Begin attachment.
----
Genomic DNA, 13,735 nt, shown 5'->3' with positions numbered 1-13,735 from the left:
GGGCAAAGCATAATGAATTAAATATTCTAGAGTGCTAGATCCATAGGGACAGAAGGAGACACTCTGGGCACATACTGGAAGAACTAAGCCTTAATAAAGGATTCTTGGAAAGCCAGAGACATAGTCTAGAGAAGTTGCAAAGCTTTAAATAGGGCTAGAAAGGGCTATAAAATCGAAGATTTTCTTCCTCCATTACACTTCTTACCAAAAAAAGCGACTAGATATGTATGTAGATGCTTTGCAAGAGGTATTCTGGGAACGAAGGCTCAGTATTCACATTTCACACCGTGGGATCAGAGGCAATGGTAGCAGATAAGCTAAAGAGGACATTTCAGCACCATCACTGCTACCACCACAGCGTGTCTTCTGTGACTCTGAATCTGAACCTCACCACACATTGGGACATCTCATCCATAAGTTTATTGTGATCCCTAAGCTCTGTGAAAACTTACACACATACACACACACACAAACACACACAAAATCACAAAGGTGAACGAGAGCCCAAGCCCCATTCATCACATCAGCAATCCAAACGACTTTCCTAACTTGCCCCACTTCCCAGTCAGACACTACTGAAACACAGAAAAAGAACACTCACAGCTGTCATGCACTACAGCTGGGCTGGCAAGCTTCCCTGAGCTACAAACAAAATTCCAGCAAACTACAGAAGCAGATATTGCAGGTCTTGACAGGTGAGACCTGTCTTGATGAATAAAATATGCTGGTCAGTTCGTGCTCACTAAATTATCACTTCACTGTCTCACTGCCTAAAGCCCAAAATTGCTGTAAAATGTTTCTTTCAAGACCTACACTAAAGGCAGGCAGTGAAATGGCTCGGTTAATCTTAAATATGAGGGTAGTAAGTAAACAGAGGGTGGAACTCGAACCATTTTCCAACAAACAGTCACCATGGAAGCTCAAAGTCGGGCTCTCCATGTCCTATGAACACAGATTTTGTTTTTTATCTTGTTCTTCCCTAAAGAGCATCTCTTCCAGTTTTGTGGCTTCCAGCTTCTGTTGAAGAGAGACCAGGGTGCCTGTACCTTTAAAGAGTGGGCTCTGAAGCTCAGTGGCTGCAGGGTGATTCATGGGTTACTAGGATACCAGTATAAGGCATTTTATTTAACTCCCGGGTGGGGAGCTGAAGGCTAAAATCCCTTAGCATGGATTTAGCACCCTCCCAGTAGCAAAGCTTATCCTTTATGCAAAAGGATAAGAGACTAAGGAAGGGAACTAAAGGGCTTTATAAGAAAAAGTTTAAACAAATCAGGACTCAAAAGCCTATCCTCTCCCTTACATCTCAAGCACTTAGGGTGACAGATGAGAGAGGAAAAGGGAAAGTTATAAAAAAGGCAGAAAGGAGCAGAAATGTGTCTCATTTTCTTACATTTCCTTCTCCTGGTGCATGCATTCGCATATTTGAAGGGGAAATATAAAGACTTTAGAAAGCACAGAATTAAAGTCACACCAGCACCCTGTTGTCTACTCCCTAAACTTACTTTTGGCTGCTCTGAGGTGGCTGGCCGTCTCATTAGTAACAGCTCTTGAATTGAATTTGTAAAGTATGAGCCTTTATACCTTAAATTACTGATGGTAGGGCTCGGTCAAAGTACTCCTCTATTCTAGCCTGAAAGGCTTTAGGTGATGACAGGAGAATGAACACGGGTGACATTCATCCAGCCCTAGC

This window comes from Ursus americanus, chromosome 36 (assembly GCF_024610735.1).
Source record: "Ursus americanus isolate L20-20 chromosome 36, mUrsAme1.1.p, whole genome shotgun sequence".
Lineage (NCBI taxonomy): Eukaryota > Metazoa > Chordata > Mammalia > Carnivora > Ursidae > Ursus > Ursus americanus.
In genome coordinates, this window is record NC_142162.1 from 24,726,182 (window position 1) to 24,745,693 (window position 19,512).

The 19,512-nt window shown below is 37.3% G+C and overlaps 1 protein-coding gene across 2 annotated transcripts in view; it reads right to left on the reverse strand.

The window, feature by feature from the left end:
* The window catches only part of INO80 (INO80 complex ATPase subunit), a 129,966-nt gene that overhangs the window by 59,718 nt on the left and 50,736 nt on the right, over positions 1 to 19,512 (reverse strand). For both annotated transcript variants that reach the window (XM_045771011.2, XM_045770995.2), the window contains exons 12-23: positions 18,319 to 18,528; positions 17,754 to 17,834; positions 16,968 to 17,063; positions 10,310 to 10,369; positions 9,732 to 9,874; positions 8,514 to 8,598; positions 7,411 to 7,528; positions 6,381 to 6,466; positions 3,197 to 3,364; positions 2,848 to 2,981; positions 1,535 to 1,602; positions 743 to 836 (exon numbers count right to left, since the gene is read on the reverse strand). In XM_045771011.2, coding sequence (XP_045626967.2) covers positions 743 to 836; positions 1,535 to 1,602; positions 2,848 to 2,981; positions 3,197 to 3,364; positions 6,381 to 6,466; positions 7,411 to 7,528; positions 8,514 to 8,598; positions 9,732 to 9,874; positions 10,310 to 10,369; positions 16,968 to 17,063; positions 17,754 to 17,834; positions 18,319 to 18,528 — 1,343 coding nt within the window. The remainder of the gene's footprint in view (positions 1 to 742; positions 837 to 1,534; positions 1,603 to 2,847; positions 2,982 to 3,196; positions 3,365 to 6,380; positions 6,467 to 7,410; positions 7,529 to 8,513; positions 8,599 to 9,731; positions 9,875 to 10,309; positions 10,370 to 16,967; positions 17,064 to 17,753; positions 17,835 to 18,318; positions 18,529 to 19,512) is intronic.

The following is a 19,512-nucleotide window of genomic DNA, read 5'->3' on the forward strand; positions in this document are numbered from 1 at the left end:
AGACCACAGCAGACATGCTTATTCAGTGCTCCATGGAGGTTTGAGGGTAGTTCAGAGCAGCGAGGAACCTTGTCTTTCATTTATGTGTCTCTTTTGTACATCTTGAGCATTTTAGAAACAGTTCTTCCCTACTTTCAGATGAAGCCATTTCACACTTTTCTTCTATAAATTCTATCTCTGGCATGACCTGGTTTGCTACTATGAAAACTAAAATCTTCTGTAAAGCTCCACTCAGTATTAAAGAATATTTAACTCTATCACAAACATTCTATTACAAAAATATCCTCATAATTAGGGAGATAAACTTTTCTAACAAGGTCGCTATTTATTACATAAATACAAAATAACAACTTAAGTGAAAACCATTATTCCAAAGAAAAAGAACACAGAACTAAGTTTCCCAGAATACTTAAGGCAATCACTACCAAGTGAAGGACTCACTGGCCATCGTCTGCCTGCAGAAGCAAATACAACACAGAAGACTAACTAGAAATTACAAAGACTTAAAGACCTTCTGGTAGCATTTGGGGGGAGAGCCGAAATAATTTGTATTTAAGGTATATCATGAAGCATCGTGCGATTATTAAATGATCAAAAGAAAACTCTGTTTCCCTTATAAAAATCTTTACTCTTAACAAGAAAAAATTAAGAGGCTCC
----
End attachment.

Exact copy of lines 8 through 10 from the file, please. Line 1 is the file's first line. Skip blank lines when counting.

The window, feature by feature from the left end:
* The window catches only part of INO80 (INO80 complex ATPase subunit), a 129,966-nt gene that overhangs the window by 59,718 nt on the left and 50,736 nt on the right, over positions 1 to 19,512 (reverse strand). For both annotated transcript variants that reach the window (XM_045771011.2, XM_045770995.2), the window contains exons 12-23: positions 18,319 to 18,528; positions 17,754 to 17,834; positions 16,968 to 17,063; positions 10,310 to 10,369; positions 9,732 to 9,874; positions 8,514 to 8,598; positions 7,411 to 7,528; positions 6,381 to 6,466; positions 3,197 to 3,364; positions 2,848 to 2,981; positions 1,535 to 1,602; positions 743 to 836 (exon numbers count right to left, since the gene is read on the reverse strand). In XM_045771011.2, coding sequence (XP_045626967.2) covers positions 743 to 836; positions 1,535 to 1,602; positions 2,848 to 2,981; positions 3,197 to 3,364; positions 6,381 to 6,466; positions 7,411 to 7,528; positions 8,514 to 8,598; positions 9,732 to 9,874; positions 10,310 to 10,369; positions 16,968 to 17,063; positions 17,754 to 17,834; positions 18,319 to 18,528 — 1,343 coding nt within the window. The remainder of the gene's footprint in view (positions 1 to 742; positions 837 to 1,534; positions 1,603 to 2,847; positions 2,982 to 3,196; positions 3,365 to 6,380; positions 6,467 to 7,410; positions 7,529 to 8,513; positions 8,599 to 9,731; positions 9,875 to 10,309; positions 10,370 to 16,967; positions 17,064 to 17,753; positions 17,835 to 18,318; positions 18,529 to 19,512) is intronic.

The following is a 19,512-nucleotide window of genomic DNA, read 5'->3' on the forward strand; positions in this document are numbered from 1 at the left end: